A city fire in 1278 destroyed the Romanesque church of the Benedictine Abbey of St. Maria and St. Aegidius founded in 1115. The choir of the new Gothic building is the sole example of Gothic cathedral architecture in Braunschweig, whereas the nave of the church was conse-crated in 1478. In the Romanesque east wing (12th century), there are the registry, charter house, parlatorium (speaking hall), refectory (dining hall) and the remaining part of the cloister (State Museum).
Hinter Aegidien Branch Museum
From 1902, the Aegidien church and monastery accommodated the Vaterländisches Museum (now the Braunschweigisches Landesmuseum/Braunschweig State Museum), extended by the chancel of the Pauliner monastery, which was moved from Bohlweg to “Hinter Aegidien”. Since the Braunschweig State Museum moved to the Vieweghaus on Burgplatz, the remaining monastery rooms and the Pauliner chancel have been used to present Judaica (Jewish Museum) as well as widely varying special exhibitions. As a result of the renovation of the Vieweghaus, Hinter Aegidien will become an important exhibition venue for the Braunschweig State Museum in the coming years. The monastery rooms and the so-called Schlafsaal (dormitory) on the upper floor are accessible during a visit to the museum and it is also once again possible to take a look inside the Pauline chancel.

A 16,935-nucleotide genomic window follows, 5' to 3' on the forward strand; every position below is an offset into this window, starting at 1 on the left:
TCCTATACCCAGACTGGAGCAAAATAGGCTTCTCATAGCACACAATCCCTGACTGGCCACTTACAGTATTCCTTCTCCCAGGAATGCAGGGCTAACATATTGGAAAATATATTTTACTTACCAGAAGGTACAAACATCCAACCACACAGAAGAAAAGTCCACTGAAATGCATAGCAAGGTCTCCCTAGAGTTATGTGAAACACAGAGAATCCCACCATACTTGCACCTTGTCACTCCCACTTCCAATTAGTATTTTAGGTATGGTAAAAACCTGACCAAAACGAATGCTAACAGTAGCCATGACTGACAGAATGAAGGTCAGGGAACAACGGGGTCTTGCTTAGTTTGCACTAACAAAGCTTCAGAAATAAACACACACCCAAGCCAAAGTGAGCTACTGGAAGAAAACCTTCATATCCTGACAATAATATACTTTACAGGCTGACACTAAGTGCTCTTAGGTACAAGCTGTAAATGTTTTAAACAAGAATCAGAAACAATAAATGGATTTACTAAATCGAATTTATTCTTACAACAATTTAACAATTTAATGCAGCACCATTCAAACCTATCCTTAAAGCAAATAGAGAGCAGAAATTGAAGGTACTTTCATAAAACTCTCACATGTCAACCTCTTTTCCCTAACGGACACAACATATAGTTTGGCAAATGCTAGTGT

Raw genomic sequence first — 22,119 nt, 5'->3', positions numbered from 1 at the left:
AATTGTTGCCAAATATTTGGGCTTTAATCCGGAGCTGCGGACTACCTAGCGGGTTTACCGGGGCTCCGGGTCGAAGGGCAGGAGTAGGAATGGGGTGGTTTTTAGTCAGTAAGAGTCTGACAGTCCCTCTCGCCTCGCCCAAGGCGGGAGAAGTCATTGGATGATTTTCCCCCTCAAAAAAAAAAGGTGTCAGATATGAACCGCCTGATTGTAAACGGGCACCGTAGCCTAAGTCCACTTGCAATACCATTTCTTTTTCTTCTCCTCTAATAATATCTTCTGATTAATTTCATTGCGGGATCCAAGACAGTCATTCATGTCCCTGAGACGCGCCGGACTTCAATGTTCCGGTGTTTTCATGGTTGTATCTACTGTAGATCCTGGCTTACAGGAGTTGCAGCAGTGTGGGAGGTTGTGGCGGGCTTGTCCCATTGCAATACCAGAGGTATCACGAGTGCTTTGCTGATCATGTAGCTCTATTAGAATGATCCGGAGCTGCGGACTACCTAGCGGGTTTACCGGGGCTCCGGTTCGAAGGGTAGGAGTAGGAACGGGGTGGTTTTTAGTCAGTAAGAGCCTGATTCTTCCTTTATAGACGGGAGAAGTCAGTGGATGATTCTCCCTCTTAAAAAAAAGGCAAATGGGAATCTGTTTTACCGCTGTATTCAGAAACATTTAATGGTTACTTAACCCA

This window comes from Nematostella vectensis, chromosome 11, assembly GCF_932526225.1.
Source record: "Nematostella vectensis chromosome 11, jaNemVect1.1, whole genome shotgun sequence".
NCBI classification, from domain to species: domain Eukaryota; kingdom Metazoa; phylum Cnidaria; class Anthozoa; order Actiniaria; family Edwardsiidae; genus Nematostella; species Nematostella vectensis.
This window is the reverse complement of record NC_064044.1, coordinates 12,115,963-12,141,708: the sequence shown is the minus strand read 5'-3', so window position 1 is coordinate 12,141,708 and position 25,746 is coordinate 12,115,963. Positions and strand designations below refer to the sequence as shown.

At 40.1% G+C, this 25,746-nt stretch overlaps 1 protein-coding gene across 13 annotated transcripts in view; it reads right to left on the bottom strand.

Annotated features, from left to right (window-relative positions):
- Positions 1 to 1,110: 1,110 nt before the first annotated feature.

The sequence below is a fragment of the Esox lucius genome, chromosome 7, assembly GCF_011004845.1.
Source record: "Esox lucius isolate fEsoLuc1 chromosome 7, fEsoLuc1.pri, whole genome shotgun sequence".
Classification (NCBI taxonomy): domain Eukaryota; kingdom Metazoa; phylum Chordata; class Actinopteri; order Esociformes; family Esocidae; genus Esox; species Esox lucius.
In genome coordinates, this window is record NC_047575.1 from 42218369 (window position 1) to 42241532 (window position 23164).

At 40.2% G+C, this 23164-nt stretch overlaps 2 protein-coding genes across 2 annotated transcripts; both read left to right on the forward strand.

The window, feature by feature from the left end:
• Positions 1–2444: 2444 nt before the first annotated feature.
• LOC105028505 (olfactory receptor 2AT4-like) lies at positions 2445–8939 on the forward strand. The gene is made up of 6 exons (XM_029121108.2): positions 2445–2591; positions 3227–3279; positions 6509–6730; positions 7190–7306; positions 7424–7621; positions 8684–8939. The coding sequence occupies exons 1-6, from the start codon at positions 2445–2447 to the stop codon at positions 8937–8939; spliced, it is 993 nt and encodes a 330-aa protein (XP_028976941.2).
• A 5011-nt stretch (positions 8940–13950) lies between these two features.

Parts of the Judaica collection date back to the collection of the Jewish court banker Alexander David (1687 - 1765), which was already publicly accessible in 1746. For this reason, the Jewish Museum in Braunschweig is designated as the oldest in the world. The newly designed permanent exhibition entitled “Ein Teil von uns. Deutsch-jüdische Geschichten aus Niedersachsen“ (A part of us. German-Jewish stories from Lower Saxony) focuses on the relationship between the Jewish minority and the Christian majority society. Many objects from the Judaica collection are being exhibited here for the first time.
Tue. - Sun. from 11:00 a.m. to 6:00 p.m.